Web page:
Governor Mifflin’s Jan Johnson finds an NFL home with a Penn State connection
Jan Johnson has always made his own opportunities. Coming out of Governor Mifflin as a 6-foot-2, 195-pound linebacker, he received two offers: Akron and Fordham. The problem was, Johnson had dreams of playing for Penn State.
So, he made it happen—not on the greatest of terms, but on his terms.
Johnson wound up gaining 40 pounds in his time at Penn State. He wound up earning a psychology degree in August 2018 and a master’s in management and organizational leadership in May 2019.
And the self-made Johnson wound up going from preferred walk-on status at Penn State to being a two-year starter at middle linebacker.
Now, the 2015 Governor Mifflin graduate is living another dream, beginning in a way he’s perfected, signing as an undrafted free agent with the Houston Texans, under former Penn State head coach Bill O’Brien. The New Orleans Saints, the New York Jets and Tennessee Titans also showed interest in Johnson, before he signed with the Texans.
Johnson actually loved the process that led to this next stage.
“You speak to the coaches over the phone and you go through the process like everyone else, and I really enjoyed it,” said Johnson, who turned 24 on April 9. “But the scrutiny that you undergo is no different than coming out of high school.
“You’re going to get that ‘You’re too slow,’ or ‘You’re not any good this,’ or ‘You’re not any good at that.’ You just have to get the opportunity to prove people wrong. I just want to get my foot in the door.”
Johnson didn’t carry his phone with him over the weekend, enjoying the time at home as best as he could during the COVID-19 pandemic crisis.
Johnson is being projected as a linebacker by the Texans, and he’s in favor of playing special teams, which he played at Penn State on punt and kickoff return for the Nittany Lions. He’s not afraid of running down the field with his hair on fire, slamming into brick walls.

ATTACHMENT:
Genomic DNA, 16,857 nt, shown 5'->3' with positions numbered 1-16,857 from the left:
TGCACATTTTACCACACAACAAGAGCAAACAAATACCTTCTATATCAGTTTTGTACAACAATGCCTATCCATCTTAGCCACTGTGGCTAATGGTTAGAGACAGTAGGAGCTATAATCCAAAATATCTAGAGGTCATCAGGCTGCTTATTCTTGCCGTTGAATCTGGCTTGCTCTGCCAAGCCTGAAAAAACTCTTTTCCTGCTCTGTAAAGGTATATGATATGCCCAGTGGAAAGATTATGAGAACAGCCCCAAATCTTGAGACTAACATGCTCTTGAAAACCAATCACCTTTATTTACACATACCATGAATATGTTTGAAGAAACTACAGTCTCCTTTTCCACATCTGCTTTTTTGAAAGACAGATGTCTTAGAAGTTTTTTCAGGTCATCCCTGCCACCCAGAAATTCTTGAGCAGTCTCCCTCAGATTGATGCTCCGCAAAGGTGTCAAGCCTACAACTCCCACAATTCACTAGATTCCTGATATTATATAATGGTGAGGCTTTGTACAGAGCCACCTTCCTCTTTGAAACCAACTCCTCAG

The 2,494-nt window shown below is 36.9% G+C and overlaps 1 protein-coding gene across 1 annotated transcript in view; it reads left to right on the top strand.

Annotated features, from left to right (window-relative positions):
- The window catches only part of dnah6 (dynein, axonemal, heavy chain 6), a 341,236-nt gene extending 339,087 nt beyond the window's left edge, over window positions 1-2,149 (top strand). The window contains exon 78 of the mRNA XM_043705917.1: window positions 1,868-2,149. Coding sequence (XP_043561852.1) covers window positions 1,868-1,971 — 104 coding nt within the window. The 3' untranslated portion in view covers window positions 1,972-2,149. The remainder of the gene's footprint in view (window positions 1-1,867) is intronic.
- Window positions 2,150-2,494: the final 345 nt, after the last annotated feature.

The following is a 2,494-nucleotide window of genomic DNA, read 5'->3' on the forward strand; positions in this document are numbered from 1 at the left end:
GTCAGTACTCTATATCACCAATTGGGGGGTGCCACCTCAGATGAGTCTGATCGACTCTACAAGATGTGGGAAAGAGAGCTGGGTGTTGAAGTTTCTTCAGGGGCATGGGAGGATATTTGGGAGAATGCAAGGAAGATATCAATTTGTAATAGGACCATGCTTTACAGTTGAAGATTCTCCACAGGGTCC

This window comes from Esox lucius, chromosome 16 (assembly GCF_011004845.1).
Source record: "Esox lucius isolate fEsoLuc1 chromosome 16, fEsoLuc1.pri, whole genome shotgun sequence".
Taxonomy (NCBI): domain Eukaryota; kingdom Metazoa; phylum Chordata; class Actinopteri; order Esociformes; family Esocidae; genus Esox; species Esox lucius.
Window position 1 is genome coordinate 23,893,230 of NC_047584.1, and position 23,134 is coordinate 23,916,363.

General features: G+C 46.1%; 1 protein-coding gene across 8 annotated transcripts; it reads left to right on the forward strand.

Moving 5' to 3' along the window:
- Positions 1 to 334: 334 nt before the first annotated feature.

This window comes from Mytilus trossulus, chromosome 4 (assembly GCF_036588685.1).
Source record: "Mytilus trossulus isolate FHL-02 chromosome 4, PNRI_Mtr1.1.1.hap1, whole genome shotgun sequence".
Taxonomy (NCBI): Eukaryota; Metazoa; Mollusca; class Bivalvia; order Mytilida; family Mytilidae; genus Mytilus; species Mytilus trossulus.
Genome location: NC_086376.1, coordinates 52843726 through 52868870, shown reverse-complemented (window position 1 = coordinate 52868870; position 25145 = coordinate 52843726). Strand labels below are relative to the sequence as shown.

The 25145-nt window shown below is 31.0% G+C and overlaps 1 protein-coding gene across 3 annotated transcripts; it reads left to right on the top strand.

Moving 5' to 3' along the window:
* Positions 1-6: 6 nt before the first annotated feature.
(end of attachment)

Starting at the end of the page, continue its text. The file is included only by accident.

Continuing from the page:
“I love that,” Johnson said. “I’m willing to get on the field any way I can. I want to try and play football for as long as I can. I do see the sacrifice that pro football players go through. As long as you’re the hammer, you’re good and there are right ways and wrong ways to play the game.
“I think overall I play the right way. I can look back at my career at Penn State, I just wanted to find a spot on the field, and I wound up becoming a captain and a two-year starter on the field. Going into the weekend, I hoped to get drafted.”
Johnson has sound advice for high school players who are thinking of taking the same course he did. He’s never let anyone define him. No major schools recruited him out of high school. Still, he played for a Big Ten program.
“It is possible, but you have to find a balance and find where you belong, and I felt like I belonged at Penn State,” Johnson said. “I am 6-foot-2½ and I had the size to gain more weight coming out of high school. I walked on, but I wasn’t small, either.
“You have to be willing to work and prove that you belong. My scenario worked, but as a young kid, you need to look at the roster, see what is happening at that college, and look where you fit, in terms of position and what’s happening at that school.
“I would say to any kid today playing high school football to be realistic. You can’t be 5-foot-9, 175 pounds and be realistic about playing Division I football as a middle linebacker. For someone like that, it’s best to go to a Division III school, get some film, and if a growth spurt comes and you become a monster, they’ll find you.
“You have to know who you are and what you can do, and see where that fits with schools that you’re looking at. You can go from a walk-on to a scholarship player, and beyond. It worked for me.”
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